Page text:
What parents need to know
Parents Need to Know
Parents need to know that there is considerable cartoon-bloodless shooting, bombing, and fighting. Plus, Madonna's lusty character sports an erotic wardrobe. The singer-actress, dating Warren Beatty at the time, was at the height of her self-crowned sex-goddess persona, though her antics stay within PG range. You may not come across them these days, but a series of vintage Dick Tracy cartoons (by the creator of Felix the Cat) and modern-day action figures, peddled in connection with this feature caused controversy for some demeaning racial and social stereotypes (the "Joe the Tramp," figure was a monstrously ugly homeless man).
What's the story?
Out of the many, many movies to be adapted from comic strips and comic books, DICK TRACY stands out for going to surreal extremes to reproduce the two-dimensional print feel of a vintage Sunday-newspaper color supplement (the sort in which Chester Gould's popular Dick Tracy first appeared in 1931) somehow sprung to life. In a nameless big city, crusading police detective Dick Tracy (Warren Beatty, who also directed), fights a running battle with ambitious gangster boss Big Boy Caprice (Al Pacino), who wants to consolidate all the city's rackets under his leadership. Along the way Tracy and his demure girlfriend Tess Trueheart (Glenne Headley) take in a scrappy street orphan (Charlie Korsmo). Tracy is also slightly distracted from his duties by the tempting Breathless Mahoney (Madonna), an enticing showgirl headlining in a club taken over by Big Boy.
Is it any good?
The movie is a visual marvel, anticipating films like Sky Captain and the World of Tomorrow and 300 by creating a stylized and synthetic world for the flesh-and-blood actors to inhabit. Here it's a screenful of bright solid-color sets, cars, and costumes (replicating how vintage newspapers only had a limited palette of color inks), clearly artificial skylines, and villainous characters encased in grotesque makeup appliances, distorting their faces into the caricatures that Gould drew.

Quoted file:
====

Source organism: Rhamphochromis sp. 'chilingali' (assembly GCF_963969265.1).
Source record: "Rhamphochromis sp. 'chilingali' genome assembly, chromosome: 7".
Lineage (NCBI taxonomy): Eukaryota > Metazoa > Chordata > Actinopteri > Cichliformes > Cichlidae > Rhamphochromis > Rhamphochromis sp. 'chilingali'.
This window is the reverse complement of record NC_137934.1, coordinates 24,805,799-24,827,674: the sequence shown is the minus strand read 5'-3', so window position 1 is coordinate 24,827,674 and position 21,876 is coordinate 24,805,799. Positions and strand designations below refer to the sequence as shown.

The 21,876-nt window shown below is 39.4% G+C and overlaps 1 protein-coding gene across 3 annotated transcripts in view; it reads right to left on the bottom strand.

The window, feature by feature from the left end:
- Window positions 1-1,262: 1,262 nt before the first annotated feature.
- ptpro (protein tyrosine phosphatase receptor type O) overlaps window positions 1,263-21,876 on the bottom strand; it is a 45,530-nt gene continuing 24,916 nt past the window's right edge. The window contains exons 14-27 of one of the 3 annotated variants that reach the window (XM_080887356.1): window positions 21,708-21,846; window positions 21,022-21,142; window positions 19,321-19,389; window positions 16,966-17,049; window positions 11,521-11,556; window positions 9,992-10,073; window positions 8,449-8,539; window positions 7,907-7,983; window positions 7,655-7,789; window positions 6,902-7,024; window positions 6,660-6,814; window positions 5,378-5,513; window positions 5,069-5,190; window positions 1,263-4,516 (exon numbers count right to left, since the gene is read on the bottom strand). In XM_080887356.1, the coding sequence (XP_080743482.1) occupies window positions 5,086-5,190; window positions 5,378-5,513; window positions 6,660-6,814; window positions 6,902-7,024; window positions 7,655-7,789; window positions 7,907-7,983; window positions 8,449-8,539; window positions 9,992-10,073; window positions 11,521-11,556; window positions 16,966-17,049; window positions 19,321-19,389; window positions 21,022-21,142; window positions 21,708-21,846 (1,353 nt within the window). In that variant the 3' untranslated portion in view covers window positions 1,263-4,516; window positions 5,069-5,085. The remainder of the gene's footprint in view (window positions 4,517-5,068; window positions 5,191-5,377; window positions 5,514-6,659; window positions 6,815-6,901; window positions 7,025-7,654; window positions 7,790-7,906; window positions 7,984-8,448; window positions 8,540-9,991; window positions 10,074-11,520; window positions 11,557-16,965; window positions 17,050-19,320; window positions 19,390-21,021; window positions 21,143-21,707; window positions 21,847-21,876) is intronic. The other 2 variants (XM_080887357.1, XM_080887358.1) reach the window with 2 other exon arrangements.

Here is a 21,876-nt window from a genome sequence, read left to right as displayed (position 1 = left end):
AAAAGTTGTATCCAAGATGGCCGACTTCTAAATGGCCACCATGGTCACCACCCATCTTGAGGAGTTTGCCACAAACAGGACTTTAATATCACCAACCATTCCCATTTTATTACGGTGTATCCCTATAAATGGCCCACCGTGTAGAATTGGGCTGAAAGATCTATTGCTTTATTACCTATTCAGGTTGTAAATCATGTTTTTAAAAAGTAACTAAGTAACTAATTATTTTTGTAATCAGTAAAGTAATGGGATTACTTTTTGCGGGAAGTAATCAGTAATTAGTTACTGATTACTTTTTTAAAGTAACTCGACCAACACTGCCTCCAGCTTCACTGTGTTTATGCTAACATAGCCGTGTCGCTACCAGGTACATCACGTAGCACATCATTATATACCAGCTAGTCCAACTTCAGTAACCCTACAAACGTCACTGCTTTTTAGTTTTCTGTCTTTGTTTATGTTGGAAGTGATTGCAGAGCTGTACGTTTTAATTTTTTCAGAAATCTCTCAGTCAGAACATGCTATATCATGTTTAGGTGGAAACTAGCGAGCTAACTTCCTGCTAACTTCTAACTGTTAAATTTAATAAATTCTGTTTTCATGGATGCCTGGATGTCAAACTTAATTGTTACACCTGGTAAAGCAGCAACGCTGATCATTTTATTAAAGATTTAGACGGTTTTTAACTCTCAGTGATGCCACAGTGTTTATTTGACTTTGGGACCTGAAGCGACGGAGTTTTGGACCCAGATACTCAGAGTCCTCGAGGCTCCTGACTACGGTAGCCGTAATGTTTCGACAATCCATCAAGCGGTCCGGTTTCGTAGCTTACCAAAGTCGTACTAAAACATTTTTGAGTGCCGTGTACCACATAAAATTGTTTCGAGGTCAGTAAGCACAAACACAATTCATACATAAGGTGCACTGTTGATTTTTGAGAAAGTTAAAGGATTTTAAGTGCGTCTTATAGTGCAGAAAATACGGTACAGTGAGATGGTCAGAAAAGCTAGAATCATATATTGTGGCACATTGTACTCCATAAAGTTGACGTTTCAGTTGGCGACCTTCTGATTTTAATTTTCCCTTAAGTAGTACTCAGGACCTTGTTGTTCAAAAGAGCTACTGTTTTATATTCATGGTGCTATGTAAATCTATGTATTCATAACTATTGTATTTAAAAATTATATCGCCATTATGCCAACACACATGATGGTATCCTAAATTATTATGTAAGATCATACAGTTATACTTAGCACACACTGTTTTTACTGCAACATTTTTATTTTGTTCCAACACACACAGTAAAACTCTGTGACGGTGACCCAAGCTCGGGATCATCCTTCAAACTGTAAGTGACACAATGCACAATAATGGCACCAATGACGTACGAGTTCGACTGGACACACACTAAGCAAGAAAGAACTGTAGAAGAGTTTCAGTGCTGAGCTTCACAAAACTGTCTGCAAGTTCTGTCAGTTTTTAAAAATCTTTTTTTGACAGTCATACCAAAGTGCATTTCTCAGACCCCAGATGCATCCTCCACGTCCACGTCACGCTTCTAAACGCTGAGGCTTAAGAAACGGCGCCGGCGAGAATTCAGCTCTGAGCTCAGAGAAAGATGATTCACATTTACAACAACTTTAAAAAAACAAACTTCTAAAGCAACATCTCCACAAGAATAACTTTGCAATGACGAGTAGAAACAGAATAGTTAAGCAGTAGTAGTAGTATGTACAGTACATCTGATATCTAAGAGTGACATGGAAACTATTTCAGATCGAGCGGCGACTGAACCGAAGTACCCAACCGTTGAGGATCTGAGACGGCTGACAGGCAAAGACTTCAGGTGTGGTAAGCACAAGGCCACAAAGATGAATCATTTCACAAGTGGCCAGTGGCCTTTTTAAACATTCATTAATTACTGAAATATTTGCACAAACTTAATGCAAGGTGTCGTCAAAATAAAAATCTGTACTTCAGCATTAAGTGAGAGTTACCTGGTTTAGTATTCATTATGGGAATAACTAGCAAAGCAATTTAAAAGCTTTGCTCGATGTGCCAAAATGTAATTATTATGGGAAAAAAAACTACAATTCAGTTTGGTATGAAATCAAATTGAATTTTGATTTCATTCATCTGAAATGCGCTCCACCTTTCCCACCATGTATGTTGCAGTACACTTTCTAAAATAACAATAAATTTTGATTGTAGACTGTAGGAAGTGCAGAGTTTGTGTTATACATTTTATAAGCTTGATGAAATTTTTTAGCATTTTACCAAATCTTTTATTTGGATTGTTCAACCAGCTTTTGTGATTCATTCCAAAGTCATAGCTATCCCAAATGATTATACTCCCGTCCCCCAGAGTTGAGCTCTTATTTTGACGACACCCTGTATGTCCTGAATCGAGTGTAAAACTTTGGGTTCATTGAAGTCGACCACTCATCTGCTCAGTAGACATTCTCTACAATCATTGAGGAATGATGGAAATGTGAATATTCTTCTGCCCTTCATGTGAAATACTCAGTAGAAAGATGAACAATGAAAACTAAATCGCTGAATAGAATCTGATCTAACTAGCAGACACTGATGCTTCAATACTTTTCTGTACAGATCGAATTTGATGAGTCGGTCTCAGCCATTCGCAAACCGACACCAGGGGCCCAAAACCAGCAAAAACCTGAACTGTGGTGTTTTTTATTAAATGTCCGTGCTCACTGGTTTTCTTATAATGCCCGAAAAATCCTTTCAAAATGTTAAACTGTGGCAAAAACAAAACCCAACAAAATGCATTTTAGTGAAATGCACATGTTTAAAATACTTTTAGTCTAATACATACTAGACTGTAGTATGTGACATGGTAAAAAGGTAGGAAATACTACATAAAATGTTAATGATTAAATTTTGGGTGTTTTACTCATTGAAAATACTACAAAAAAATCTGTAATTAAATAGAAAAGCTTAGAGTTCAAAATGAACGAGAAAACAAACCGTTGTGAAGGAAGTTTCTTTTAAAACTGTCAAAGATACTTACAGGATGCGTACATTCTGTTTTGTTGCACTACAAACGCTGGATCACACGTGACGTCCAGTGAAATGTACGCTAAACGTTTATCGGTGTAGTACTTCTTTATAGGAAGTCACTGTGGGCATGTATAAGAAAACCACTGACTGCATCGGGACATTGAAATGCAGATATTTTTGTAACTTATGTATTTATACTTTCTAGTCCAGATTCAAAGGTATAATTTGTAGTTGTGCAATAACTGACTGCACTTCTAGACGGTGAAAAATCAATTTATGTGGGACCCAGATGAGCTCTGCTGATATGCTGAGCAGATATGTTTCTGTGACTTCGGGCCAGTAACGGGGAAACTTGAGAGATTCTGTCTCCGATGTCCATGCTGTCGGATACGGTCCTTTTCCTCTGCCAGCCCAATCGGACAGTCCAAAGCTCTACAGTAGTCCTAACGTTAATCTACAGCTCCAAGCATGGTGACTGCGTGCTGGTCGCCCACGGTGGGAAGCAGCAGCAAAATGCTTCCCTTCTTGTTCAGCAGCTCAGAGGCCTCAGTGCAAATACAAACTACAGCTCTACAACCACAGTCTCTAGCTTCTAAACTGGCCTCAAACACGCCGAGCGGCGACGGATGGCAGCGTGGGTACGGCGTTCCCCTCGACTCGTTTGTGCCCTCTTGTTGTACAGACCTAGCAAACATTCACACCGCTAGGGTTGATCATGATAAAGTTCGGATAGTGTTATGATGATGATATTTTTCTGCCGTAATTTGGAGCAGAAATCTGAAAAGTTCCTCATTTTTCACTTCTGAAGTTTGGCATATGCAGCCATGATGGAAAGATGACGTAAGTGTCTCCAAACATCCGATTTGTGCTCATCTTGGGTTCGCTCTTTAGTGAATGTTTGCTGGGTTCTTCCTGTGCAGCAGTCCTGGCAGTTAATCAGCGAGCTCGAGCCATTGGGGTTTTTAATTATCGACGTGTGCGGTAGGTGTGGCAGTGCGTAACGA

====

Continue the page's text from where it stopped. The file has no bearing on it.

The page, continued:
But if you took away the dazzling eye candy, would Beatty's Dick Tracy still be entertaining? Not as much. The dialog is full of cleverness (the way Big Boy misquotes great thinkers and leaders especially), but the plot is like a deliberately generic cops-vs.-crooks potboiler, confusing in its convolutions, with a last-minute-twist mystery villain added to an already-overstuffed bunch of rogues (Pruneface, Flattop, Littleface, Mumbles), many of whom seem to have been thought up, just like Star Wars crowd-shot aliens, to sell a few more action figures. But all those creeps do distract us from one fact: Tracy is a pretty colorless character himself, except for his iconic yellow trench coat and hat.
Families can talk about...
Families can talk about the surreal style of the film. Does it succeed in being a comic-strip come to life? And which one do kids enjoy better anyway? Would a more "realistic" incarnation of Dick Tracy have been effective? You can, in fact, expose kids to earlier, 1930s and '40s B-movies such as Dick Tracy, Detective and Dick Tracy Vs. Cueball (commonplace on video) that were indeed more down-to-earth productions, far less fantastic than Warren Beatty's vision.
|Theatrical release date:||June 15, 1990|
|DVD release date:||April 2, 2002|
|Cast:||Charles Durning, Dustin Hoffman, Warren Beatty, William Forsythe|
|Run time:||105 minutes|
|MPAA explanation:||parental guidance|